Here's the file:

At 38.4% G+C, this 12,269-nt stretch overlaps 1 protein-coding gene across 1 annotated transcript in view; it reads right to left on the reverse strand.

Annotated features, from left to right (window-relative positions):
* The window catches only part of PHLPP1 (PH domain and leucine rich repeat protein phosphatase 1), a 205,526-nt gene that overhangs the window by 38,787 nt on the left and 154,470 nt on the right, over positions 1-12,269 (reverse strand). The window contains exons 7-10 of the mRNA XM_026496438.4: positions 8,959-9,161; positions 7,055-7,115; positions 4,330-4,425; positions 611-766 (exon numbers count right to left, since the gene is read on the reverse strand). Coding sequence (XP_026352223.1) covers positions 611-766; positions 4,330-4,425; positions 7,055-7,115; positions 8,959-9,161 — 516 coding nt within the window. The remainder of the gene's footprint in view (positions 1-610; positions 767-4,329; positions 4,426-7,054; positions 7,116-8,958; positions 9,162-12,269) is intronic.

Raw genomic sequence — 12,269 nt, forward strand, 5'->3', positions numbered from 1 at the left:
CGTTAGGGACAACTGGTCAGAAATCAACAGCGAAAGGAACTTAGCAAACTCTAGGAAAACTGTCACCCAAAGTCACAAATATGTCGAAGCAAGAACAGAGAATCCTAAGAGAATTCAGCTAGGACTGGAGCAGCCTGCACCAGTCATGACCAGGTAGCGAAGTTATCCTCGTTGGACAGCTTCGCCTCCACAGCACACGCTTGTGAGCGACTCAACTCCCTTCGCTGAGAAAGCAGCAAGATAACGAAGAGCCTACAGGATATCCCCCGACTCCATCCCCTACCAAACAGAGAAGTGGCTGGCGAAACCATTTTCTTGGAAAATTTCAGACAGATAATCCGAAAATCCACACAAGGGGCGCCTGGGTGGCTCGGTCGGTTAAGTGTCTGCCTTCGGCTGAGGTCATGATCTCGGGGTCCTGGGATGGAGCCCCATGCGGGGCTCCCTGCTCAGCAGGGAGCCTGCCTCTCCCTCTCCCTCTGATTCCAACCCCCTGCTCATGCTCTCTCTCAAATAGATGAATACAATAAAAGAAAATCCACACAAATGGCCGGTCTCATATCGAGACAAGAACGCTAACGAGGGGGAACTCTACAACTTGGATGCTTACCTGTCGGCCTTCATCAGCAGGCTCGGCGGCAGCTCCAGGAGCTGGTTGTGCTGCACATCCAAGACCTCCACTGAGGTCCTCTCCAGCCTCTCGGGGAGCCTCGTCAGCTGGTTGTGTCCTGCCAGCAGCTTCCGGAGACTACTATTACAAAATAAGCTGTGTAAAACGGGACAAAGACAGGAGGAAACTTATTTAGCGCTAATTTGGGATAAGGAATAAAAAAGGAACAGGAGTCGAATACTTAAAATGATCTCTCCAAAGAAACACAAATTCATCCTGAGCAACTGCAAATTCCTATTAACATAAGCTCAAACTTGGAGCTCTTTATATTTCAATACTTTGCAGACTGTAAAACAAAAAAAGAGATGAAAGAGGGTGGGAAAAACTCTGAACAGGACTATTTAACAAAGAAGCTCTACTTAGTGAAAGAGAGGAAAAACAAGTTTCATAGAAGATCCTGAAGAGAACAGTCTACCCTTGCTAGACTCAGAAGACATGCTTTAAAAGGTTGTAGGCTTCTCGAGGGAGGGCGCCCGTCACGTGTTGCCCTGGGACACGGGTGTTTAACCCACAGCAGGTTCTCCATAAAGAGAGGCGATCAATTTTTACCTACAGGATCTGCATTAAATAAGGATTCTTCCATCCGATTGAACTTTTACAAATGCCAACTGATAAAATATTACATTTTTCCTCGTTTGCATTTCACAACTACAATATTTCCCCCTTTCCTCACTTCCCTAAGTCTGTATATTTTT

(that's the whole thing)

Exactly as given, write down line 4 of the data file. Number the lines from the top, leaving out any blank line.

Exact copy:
Raw genomic sequence — 12,269 nt, forward strand, 5'->3', positions numbered from 1 at the left: